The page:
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Travelers Diarrhea

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Overview of travelers Diarrhea

Between 20 and 50% of those who travel to the developing countries will developat least one episode of diarrhea every year, thus making it the most commonmedical ailment afflicting travelers.1 Although most cases of travelers diarrhea (TD) are mild and of short duration, it can result in significant morbidity.1

Occurence of travelers diarrhea in different groups:
Travel destination is the most important risk factor for travelers diarrhea. Regions with the highest risk are Africa, South Asia, Latin America and Middle East.3 The host risk factors associated with increased susceptibility to diarrhea include young age, lack of previous travel to high-risk areas in the past 6 months, immunocompromised state, indiscriminate food and beverage consumption and host genetics.4


Causes of travelers diarrhea

The most important etiologic agents of travelers diarrhea are bacterial pathogens. Bacteria such as Escherichia coli, Campylobacter, Salmonella, and Shigella are common causes of travelers diarrhea, whereas parasites and viruses are less common etiologies. The toxin produced by these organisms activates a series of intestinal reactions leading to secretory type of diarrhea.


Symptoms of travelers Diarrhea

Traveler’s diarrhea is usually characterized by the passage of at least three unformed stools within a 24-h period, associated with gastrointestinal problems such as nausea and vomiting, fever, abdominal pain, tenesmus or the passage of bloody or mucoid stools. In most cases, the symptoms developwithin the first week of travel and last for 3–4 days before resolving spontaneously.

Severe diarrhea can result in water and electrolyte losses,leading to significant dehydration, electrolyte imbalancesand impairment of renal function.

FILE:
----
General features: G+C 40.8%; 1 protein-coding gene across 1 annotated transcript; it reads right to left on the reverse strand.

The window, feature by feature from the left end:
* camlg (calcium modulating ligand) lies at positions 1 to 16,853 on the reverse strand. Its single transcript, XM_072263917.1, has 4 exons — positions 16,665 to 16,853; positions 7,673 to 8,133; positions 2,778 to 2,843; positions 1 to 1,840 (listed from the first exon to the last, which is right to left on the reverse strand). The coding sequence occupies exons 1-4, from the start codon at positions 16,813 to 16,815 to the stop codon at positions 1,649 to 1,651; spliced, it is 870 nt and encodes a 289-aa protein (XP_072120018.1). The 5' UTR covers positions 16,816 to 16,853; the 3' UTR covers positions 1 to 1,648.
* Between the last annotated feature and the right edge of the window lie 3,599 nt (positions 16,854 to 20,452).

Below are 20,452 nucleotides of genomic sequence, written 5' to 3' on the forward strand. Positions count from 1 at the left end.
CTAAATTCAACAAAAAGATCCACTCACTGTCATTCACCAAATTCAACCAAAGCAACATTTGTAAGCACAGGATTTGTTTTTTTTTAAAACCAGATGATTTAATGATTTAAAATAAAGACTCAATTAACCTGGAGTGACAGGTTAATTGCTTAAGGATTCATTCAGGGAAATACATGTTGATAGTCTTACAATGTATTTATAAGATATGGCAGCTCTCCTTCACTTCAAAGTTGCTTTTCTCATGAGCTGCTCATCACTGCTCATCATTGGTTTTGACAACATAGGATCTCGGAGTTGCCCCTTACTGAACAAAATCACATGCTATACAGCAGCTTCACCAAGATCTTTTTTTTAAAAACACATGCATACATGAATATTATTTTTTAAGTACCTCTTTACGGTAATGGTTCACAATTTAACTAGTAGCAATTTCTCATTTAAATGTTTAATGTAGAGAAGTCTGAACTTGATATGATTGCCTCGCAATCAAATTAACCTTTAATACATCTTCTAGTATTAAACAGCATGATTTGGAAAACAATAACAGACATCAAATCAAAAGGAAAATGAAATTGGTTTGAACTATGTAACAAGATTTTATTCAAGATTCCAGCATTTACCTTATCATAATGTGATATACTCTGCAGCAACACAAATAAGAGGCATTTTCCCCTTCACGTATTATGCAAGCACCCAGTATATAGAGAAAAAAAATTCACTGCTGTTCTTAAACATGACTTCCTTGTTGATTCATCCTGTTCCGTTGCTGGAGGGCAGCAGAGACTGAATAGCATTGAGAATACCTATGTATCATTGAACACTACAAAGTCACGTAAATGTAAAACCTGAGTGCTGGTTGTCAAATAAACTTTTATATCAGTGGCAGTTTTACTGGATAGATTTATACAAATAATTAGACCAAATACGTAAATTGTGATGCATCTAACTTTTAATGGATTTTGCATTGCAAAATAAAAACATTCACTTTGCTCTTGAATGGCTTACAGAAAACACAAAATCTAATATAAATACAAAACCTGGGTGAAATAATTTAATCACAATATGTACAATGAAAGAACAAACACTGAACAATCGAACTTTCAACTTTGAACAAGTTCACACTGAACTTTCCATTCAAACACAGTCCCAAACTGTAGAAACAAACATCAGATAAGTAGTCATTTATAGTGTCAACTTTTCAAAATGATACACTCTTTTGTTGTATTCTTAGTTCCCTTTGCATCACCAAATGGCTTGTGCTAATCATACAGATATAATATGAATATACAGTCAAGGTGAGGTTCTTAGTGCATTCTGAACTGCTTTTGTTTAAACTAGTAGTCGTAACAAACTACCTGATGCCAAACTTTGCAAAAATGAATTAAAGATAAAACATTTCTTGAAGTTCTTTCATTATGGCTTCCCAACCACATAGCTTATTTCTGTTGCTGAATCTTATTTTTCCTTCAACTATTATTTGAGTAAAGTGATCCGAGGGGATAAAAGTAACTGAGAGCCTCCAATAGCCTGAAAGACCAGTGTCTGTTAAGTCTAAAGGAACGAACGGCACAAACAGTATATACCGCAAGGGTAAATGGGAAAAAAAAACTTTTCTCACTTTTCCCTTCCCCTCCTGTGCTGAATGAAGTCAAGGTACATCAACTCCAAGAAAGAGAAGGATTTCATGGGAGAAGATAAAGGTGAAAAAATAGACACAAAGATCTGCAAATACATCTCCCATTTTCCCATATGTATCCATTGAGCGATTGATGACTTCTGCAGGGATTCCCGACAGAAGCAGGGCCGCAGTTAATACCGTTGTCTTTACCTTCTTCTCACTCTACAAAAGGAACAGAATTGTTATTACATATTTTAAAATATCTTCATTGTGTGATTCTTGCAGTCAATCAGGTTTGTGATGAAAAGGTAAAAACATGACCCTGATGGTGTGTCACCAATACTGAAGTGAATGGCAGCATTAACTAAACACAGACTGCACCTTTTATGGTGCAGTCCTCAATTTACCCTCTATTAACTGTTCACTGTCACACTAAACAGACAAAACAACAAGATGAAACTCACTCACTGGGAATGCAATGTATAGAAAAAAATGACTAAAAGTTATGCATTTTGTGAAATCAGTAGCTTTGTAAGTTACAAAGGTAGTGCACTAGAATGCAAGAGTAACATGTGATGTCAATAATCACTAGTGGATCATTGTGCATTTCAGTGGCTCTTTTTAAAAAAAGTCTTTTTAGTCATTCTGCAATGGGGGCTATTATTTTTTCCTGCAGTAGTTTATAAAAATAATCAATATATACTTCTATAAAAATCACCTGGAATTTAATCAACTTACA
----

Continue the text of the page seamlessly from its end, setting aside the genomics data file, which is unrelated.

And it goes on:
Management of travelers Diarrhea

Fluid replacement remains the first step in the treatment of travelers diarrhea. As antibiotics reduce the duration and severity of travelers diarrhea and generally are well tolerated, providing empiric antibiotic therapy can effectively reduce morbidity from the condition. Early empirical therapy with rifaximin, fluoroquinolone or azithromycin, had been shown to decrease the duration of illness.1 However, where the diarrhea is severe, bloody or prolonged, laboratory investigation is necessary.

In short term, uncomplicated diarrhea, antimotility or antisecretory agents such as loperamide or bismuth subsalicylate may help reduce symptoms, but should not be given to patients with fever or bloody diarrhea. Dietary recommendations including intake of oral rehydration solution are essential, especially in children.


Prevention of travelers Diarrhea

Immunization plays an almostaninsignificant role in the prevention of travelers diarrhea, as many vaccinesare not yet commercially available. Avoiding high-risk foods and adventuresome eating habits may reduce the ingestion of pathogens or prevent the development of other enteric diseases such as hepatitis A and typhoid.

Antibiotic prophylaxis is generally recommended only for certain high-risk individuals as it can lead to drug-resistant organisms and may give a false sense of security. Prophylaxis with fluoroquinolones had been shown to be up to 90% effective.1


Precautions need to be taken while travelling

Travelers to developing countries have diarrhea due to consumption of contaminated food or water.

If you are traveling to developing countries you are advised to carry anti diarrheal medication and thermometer to check the body temperature.
You need to consult the doctor about medications required before you start travel and have an advice about what to in case you have diarrhea.
Here are some of the things which help in controlling the diarrhea while you travel.
  • Only eat foods and drink fluids which do not cause diarrhea like
    1. Fruit you peel your self
    2. Cooked vegetables
    3. Boiled or bottled water
    4. Pasteurized milk
  • Avoid foods which likely cause diarrhea
    1. Un cooked (raw) vegetables.
    2. Under cooked meat or fish
    3. Unpeeled fruit
    4. Food from street vendors.
  • Wash your hands, especially before you eat.
  • Avoid drinking water while swimming.


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Written by: Healthplus24 team
Date last updated: March 25, 2013

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